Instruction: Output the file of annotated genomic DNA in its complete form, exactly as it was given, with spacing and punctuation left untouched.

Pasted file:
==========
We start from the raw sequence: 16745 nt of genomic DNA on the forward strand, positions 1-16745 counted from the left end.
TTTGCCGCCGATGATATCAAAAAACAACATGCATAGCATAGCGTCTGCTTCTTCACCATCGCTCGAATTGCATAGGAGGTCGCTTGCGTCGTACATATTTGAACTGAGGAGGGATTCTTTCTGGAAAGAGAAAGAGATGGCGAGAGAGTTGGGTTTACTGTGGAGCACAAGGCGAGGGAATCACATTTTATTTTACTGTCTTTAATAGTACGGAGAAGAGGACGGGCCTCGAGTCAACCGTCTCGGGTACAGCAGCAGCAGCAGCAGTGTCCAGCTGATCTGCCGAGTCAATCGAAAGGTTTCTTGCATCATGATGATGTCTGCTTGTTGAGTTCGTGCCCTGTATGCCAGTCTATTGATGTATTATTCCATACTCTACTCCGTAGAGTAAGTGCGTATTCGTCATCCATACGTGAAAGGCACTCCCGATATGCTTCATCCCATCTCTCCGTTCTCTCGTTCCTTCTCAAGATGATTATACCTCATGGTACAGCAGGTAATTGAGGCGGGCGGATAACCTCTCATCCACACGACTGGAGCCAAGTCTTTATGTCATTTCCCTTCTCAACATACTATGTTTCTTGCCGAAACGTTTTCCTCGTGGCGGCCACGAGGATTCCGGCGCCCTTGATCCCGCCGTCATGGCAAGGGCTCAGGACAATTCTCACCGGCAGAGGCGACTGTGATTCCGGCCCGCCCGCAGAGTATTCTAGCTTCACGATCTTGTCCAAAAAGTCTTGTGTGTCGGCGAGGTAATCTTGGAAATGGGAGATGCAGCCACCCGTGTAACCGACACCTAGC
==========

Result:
We start from the raw sequence: 16745 nt of genomic DNA on the forward strand, positions 1-16745 counted from the left end.
TTTGCCGCCGATGATATCAAAAAACAACATGCATAGCATAGCGTCTGCTTCTTCACCATCGCTCGAATTGCATAGGAGGTCGCTTGCGTCGTACATATTTGAACTGAGGAGGGATTCTTTCTGGAAAGAGAAAGAGATGGCGAGAGAGTTGGGTTTACTGTGGAGCACAAGGCGAGGGAATCACATTTTATTTTACTGTCTTTAATAGTACGGAGAAGAGGACGGGCCTCGAGTCAACCGTCTCGGGTACAGCAGCAGCAGCAGCAGTGTCCAGCTGATCTGCCGAGTCAATCGAAAGGTTTCTTGCATCATGATGATGTCTGCTTGTTGAGTTCGTGCCCTGTATGCCAGTCTATTGATGTATTATTCCATACTCTACTCCGTAGAGTAAGTGCGTATTCGTCATCCATACGTGAAAGGCACTCCCGATATGCTTCATCCCATCTCTCCGTTCTCTCGTTCCTTCTCAAGATGATTATACCTCATGGTACAGCAGGTAATTGAGGCGGGCGGATAACCTCTCATCCACACGACTGGAGCCAAGTCTTTATGTCATTTCCCTTCTCAACATACTATGTTTCTTGCCGAAACGTTTTCCTCGTGGCGGCCACGAGGATTCCGGCGCCCTTGATCCCGCCGTCATGGCAAGGGCTCAGGACAATTCTCACCGGCAGAGGCGACTGTGATTCCGGCCCGCCCGCAGAGTATTCTAGCTTCACGATCTTGTCCAAAAAGTCTTGTGTGTCGGCGAGGTAATCTTGGAAATGGGAGATGCAGCCACCCGTGTAACCGACACCTAGC